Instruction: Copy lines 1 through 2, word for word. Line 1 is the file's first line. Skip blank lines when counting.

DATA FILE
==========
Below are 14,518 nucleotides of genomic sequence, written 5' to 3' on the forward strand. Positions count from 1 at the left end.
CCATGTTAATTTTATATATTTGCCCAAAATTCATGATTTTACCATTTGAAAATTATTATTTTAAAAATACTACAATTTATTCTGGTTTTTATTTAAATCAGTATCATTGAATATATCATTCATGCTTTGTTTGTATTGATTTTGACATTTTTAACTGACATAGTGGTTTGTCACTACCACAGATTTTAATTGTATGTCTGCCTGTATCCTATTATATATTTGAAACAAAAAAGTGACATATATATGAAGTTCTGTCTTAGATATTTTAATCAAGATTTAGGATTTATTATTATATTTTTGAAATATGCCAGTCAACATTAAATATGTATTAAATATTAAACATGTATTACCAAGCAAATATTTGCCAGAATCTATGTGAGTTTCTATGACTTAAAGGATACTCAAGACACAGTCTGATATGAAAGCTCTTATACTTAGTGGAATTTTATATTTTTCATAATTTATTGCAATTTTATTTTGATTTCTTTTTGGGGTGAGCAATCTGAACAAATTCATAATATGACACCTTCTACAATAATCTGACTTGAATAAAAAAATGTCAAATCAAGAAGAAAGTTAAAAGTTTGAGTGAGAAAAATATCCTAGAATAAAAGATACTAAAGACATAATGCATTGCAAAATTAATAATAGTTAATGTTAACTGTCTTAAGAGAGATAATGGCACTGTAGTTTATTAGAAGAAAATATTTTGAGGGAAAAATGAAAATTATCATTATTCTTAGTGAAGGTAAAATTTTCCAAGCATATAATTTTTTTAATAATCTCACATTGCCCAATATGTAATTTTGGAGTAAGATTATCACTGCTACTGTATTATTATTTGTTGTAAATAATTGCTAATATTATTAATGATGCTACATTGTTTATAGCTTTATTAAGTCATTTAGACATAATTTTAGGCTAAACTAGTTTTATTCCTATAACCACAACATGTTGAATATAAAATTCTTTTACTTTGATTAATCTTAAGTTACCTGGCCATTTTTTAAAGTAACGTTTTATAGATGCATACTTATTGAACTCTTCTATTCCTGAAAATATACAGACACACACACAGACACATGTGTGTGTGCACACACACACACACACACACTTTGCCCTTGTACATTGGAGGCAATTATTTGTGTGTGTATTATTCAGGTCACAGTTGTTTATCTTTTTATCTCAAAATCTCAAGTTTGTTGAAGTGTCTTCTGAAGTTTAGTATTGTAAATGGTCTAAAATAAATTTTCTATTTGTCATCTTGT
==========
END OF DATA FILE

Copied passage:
Below are 14,518 nucleotides of genomic sequence, written 5' to 3' on the forward strand. Positions count from 1 at the left end.
CCATGTTAATTTTATATATTTGCCCAAAATTCATGATTTTACCATTTGAAAATTATTATTTTAAAAATACTACAATTTATTCTGGTTTTTATTTAAATCAGTATCATTGAATATATCATTCATGCTTTGTTTGTATTGATTTTGACATTTTTAACTGACATAGTGGTTTGTCACTACCACAGATTTTAATTGTATGTCTGCCTGTATCCTATTATATATTTGAAACAAAAAAGTGACATATATATGAAGTTCTGTCTTAGATATTTTAATCAAGATTTAGGATTTATTATTATATTTTTGAAATATGCCAGTCAACATTAAATATGTATTAAATATTAAACATGTATTACCAAGCAAATATTTGCCAGAATCTATGTGAGTTTCTATGACTTAAAGGATACTCAAGACACAGTCTGATATGAAAGCTCTTATACTTAGTGGAATTTTATATTTTTCATAATTTATTGCAATTTTATTTTGATTTCTTTTTGGGGTGAGCAATCTGAACAAATTCATAATATGACACCTTCTACAATAATCTGACTTGAATAAAAAAATGTCAAATCAAGAAGAAAGTTAAAAGTTTGAGTGAGAAAAATATCCTAGAATAAAAGATACTAAAGACATAATGCATTGCAAAATTAATAATAGTTAATGTTAACTGTCTTAAGAGAGATAATGGCACTGTAGTTTATTAGAAGAAAATATTTTGAGGGAAAAATGAAAATTATCATTATTCTTAGTGAAGGTAAAATTTTCCAAGCATATAATTTTTTTAATAATCTCACATTGCCCAATATGTAATTTTGGAGTAAGATTATCACTGCTACTGTATTATTATTTGTTGTAAATAATTGCTAATATTATTAATGATGCTACATTGTTTATAGCTTTATTAAGTCATTTAGACATAATTTTAGGCTAAACTAGTTTTATTCCTATAACCACAACATGTTGAATATAAAATTCTTTTACTTTGATTAATCTTAAGTTACCTGGCCATTTTTTAAAGTAACGTTTTATAGATGCATACTTATTGAACTCTTCTATTCCTGAAAATATACAGACACACACACAGACACATGTGTGTGTGCACACACACACACACACACACTTTGCCCTTGTACATTGGAGGCAATTATTTGTGTGTGTATTATTCAGGTCACAGTTGTTTATCTTTTTATCTCAAAATCTCAAGTTTGTTGAAGTGTCTTCTGAAGTTTAGTATTGTAAATGGTCTAAAATAAATTTTCTATTTGTCATCTTGT